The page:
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Identity management (ID management) is a broad administrative area that deals with identifying individuals in a system (such as a country, a network, or an enterprise) and controlling their access to resources within that system by associating user rights and restrictions with the established identity. The driver licensing system is a simple example of identity management: drivers are identified by their license numbers and user specifications (such as "can not drive after dark") are linked to the identifying number.
In an IT network, identity management software is used to automate administrative tasks, such as resetting user passwords. Enabling users to reset their own passwords can save significant money and resources, since a large percentage of help desk calls are password-related. Password synchronization (p-synch) enables a user to access resources across systems with a single password; a more advanced version called single signon enables synchronization across applications as well as systems.
In an enterprise setting, identity management is used to increase security and productivity, while decreasing cost and redundant effort. Standards such as Extensible Name Service (XNS) are being developed to enable identity management both within the enterprise and beyond.
In the real-world context of engineering online systems, identity management can involve three perspectives:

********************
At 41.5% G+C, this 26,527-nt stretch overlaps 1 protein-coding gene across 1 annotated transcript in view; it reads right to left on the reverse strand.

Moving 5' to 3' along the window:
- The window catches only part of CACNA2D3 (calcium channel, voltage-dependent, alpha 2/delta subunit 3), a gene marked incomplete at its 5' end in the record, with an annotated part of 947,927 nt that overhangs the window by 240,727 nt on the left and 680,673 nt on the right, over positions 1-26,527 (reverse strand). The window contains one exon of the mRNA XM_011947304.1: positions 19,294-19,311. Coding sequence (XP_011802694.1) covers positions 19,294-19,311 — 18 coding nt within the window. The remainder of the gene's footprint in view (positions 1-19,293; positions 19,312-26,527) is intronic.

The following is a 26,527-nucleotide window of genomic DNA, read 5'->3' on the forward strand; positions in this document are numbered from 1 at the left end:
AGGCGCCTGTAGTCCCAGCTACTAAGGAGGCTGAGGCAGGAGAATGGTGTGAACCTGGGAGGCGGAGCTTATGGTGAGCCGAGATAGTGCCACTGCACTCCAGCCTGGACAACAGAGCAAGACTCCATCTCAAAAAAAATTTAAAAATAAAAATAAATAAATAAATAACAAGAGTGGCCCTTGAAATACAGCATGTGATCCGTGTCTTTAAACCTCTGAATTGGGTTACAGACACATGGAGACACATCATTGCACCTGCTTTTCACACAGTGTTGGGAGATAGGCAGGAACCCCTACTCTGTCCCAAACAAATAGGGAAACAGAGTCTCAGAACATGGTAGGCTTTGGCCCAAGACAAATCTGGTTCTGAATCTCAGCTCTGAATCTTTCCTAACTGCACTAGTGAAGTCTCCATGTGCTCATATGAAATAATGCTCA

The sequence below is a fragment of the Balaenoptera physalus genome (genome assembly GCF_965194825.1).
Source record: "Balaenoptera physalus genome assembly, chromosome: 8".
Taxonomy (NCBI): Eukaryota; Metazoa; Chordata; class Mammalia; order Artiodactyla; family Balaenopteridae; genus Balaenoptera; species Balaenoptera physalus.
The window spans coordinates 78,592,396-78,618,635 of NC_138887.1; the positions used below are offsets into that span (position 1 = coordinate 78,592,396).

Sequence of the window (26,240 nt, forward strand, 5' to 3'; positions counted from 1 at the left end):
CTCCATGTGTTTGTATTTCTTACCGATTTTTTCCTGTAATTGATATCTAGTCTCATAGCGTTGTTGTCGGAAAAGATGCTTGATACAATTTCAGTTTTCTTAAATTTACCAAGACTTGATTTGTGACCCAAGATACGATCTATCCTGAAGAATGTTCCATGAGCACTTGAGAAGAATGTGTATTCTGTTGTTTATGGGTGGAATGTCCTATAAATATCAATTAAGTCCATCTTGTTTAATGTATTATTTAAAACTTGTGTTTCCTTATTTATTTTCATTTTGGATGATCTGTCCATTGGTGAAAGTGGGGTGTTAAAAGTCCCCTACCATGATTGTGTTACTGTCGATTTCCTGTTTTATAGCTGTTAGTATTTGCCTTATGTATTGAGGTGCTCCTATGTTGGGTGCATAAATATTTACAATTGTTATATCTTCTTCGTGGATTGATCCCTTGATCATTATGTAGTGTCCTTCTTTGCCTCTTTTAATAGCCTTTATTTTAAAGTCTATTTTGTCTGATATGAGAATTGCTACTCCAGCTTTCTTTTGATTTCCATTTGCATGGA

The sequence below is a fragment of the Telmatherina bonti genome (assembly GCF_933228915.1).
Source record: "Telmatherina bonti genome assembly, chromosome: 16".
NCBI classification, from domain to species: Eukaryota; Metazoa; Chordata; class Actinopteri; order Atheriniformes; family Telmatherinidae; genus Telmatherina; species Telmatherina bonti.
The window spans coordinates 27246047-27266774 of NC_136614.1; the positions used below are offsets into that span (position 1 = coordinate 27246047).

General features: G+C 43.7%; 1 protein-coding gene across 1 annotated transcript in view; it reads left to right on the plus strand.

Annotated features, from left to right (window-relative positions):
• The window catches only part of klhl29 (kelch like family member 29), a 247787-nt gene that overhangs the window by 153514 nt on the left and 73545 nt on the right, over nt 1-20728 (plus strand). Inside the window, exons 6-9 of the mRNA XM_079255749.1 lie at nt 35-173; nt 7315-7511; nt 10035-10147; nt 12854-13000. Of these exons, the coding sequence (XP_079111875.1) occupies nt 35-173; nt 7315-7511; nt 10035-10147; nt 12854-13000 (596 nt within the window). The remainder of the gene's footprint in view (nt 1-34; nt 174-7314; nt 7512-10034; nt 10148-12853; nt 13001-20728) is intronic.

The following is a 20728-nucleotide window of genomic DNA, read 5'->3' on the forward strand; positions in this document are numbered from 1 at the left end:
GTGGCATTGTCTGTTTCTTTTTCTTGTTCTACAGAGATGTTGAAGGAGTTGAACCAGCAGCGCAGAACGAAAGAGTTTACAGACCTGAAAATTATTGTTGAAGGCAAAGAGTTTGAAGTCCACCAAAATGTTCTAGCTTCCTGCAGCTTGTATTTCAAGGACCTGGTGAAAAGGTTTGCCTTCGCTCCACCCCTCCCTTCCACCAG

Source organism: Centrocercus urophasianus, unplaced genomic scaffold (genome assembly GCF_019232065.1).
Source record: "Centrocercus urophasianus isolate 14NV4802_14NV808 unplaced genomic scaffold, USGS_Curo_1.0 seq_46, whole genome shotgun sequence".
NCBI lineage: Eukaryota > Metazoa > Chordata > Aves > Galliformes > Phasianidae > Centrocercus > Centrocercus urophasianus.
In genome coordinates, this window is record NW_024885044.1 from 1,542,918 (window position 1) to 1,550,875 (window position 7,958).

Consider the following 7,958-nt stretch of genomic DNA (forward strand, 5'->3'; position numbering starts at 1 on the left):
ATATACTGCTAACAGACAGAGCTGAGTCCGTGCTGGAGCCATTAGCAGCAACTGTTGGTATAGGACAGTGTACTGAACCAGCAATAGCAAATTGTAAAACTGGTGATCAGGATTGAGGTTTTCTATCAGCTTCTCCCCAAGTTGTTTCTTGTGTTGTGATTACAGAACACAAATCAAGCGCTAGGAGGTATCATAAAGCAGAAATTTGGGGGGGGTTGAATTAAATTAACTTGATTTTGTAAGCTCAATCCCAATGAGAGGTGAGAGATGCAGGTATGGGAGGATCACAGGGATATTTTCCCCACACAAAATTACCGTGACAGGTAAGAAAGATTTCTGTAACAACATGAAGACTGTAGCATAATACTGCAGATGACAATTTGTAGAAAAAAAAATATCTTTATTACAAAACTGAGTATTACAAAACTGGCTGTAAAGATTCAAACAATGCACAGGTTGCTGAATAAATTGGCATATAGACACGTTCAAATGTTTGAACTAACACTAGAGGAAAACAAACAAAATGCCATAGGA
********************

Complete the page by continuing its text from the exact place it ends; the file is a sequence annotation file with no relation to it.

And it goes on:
A general model of identity can be constructed from a small set of axiomatic principles, for example that all identities in a given abstract namespace are unique and distinctive, or that such identities bear a specific relationship to corresponding entities in the real world. An axiomatic model of this kind can be considered to express "pure identity" in the sense that the model is not constrained by the context in which it is applied. In general, an entity can have multiple identities, and each identity can consist of multiple attributes or identifiers, some of which are shared and some of which are unique within a given name space. The diagram below illustrates the conceptual relationship between identities and the entities they represent, as well as between identities and the attributes they consist of.
In most theoretical and all practical models of digital identity, a given identity object consists of a finite set of properties. These properties may be used to record information about the object, either for purposes external to the model itself or so as to assist the model operationally, for example in classification and retrieval. A "pure identity" model is strictly not concerned with the external semantics of these properties.
The most common departure from "pure identity" in practice occurs with properties intended to assure some aspect of identity, for example a digital signature or software token which the model may use internally to verify some aspect of the identity in satisfaction of an external purpose. To the extent that the model attempts to express these semantics internally, it is not a pure model.
Contrast this situation with properties which might be externally used for purposes of information security such as managing access or entitlement, but which are simply stored and retrieved, in other words not treated specially by the model. The absence of external semantics within the model qualifies it as a "pure identity" model.
Identity management, then, can be defined as a set of operations on a given identity model, or as a set of capabilities with reference to it. In practice, identity management is often used to express how identity information is to be provisioned and reconciled between multiple identity models.